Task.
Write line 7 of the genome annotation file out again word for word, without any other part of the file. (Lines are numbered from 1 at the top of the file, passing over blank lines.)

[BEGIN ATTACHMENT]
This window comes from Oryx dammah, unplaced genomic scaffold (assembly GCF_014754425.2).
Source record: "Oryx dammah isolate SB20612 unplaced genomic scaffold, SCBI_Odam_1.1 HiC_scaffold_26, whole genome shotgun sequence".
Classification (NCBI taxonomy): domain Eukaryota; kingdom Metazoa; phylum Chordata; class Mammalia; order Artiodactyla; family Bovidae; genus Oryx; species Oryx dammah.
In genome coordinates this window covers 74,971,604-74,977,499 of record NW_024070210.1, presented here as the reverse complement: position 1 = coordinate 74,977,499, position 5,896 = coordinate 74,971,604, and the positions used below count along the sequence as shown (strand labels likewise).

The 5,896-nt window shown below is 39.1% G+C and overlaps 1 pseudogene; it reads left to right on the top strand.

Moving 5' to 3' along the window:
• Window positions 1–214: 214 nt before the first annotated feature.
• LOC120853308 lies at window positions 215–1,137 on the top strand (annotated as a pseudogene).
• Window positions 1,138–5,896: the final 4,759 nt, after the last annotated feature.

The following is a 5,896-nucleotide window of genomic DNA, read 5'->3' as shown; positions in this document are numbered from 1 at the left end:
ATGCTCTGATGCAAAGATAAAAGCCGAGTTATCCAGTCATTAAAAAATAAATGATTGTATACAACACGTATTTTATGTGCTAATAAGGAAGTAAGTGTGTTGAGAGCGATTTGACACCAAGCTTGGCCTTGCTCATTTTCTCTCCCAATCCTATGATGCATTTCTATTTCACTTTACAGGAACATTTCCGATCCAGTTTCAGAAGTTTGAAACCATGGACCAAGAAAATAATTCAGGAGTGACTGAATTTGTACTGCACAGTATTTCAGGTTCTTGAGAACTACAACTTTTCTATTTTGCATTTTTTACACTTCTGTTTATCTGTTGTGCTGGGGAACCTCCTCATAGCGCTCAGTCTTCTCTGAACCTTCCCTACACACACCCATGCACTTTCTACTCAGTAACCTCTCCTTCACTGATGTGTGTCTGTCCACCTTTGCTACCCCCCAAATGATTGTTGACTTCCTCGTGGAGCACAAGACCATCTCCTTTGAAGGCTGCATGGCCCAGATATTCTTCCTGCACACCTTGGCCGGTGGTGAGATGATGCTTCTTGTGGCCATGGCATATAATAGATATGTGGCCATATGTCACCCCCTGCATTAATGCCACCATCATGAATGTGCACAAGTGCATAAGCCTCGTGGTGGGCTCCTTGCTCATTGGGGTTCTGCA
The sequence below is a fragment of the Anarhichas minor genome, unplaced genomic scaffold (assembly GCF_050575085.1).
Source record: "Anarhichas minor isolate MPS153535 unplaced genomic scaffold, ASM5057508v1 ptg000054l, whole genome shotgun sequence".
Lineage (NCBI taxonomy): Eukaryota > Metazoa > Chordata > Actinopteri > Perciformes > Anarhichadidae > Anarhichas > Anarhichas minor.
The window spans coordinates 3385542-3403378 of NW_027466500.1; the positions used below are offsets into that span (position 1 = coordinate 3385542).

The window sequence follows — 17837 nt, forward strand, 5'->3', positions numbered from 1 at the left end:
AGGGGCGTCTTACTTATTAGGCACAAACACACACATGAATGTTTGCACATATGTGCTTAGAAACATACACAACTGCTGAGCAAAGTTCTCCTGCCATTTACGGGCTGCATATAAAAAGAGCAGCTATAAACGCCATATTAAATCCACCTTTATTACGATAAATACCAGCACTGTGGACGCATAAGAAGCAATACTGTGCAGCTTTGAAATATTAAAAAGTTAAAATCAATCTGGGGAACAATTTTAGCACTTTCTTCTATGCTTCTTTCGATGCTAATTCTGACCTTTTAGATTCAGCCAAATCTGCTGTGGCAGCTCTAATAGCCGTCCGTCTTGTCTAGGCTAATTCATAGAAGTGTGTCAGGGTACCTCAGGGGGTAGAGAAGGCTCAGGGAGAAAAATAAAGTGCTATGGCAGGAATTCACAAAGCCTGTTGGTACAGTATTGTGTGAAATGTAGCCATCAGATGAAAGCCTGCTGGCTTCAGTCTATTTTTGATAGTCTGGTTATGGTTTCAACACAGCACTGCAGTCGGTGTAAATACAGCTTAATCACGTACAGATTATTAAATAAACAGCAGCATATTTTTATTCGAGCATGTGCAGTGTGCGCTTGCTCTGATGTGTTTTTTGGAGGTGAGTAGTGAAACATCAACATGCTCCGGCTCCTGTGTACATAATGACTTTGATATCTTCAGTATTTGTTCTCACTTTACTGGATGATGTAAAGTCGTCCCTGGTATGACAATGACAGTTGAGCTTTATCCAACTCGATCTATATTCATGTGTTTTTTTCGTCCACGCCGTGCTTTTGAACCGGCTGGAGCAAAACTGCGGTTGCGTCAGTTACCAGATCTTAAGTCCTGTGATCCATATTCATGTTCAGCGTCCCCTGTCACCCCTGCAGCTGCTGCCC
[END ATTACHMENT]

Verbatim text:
• Window positions 1–214: 214 nt before the first annotated feature.